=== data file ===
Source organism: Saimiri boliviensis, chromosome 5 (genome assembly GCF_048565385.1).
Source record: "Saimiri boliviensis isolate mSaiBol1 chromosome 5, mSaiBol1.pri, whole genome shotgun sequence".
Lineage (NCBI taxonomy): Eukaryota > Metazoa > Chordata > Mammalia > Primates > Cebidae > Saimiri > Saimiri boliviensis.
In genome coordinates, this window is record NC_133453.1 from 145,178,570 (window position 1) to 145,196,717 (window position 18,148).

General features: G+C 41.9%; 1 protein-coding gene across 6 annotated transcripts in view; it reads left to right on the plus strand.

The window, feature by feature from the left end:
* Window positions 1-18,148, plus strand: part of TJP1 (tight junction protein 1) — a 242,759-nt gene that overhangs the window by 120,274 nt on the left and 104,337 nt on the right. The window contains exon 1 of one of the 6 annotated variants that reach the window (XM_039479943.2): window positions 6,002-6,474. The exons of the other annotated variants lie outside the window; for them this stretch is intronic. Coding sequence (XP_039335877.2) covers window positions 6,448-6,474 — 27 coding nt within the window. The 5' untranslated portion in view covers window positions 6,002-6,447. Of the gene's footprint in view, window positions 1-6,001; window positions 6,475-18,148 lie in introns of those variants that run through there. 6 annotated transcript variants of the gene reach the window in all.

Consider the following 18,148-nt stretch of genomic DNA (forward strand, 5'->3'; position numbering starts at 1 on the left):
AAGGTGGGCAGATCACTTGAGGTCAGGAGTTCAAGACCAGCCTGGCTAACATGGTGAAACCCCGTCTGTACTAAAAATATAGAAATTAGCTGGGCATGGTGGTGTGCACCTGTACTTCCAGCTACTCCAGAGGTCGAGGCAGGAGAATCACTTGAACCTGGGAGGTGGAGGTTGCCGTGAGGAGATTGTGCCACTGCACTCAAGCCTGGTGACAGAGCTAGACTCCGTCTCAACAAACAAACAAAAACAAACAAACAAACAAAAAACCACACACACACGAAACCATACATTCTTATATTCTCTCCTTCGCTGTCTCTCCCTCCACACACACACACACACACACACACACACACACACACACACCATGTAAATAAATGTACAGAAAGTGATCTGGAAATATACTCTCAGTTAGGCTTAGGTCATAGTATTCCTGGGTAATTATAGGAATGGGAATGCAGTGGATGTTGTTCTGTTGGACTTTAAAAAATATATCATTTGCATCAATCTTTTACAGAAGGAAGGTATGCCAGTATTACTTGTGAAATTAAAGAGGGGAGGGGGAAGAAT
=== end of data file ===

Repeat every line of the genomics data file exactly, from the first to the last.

Source organism: Saimiri boliviensis, chromosome 5 (genome assembly GCF_048565385.1).
Source record: "Saimiri boliviensis isolate mSaiBol1 chromosome 5, mSaiBol1.pri, whole genome shotgun sequence".
Lineage (NCBI taxonomy): Eukaryota > Metazoa > Chordata > Mammalia > Primates > Cebidae > Saimiri > Saimiri boliviensis.
In genome coordinates, this window is record NC_133453.1 from 145,178,570 (window position 1) to 145,196,717 (window position 18,148).

General features: G+C 41.9%; 1 protein-coding gene across 6 annotated transcripts in view; it reads left to right on the plus strand.

The window, feature by feature from the left end:
* Window positions 1-18,148, plus strand: part of TJP1 (tight junction protein 1) — a 242,759-nt gene that overhangs the window by 120,274 nt on the left and 104,337 nt on the right. The window contains exon 1 of one of the 6 annotated variants that reach the window (XM_039479943.2): window positions 6,002-6,474. The exons of the other annotated variants lie outside the window; for them this stretch is intronic. Coding sequence (XP_039335877.2) covers window positions 6,448-6,474 — 27 coding nt within the window. The 5' untranslated portion in view covers window positions 6,002-6,447. Of the gene's footprint in view, window positions 1-6,001; window positions 6,475-18,148 lie in introns of those variants that run through there. 6 annotated transcript variants of the gene reach the window in all.

Consider the following 18,148-nt stretch of genomic DNA (forward strand, 5'->3'; position numbering starts at 1 on the left):
AAGGTGGGCAGATCACTTGAGGTCAGGAGTTCAAGACCAGCCTGGCTAACATGGTGAAACCCCGTCTGTACTAAAAATATAGAAATTAGCTGGGCATGGTGGTGTGCACCTGTACTTCCAGCTACTCCAGAGGTCGAGGCAGGAGAATCACTTGAACCTGGGAGGTGGAGGTTGCCGTGAGGAGATTGTGCCACTGCACTCAAGCCTGGTGACAGAGCTAGACTCCGTCTCAACAAACAAACAAAAACAAACAAACAAACAAAAAACCACACACACACGAAACCATACATTCTTATATTCTCTCCTTCGCTGTCTCTCCCTCCACACACACACACACACACACACACACACACACACACACACCATGTAAATAAATGTACAGAAAGTGATCTGGAAATATACTCTCAGTTAGGCTTAGGTCATAGTATTCCTGGGTAATTATAGGAATGGGAATGCAGTGGATGTTGTTCTGTTGGACTTTAAAAAATATATCATTTGCATCAATCTTTTACAGAAGGAAGGTATGCCAGTATTACTTGTGAAATTAAAGAGGGGAGGGGGAAGAAT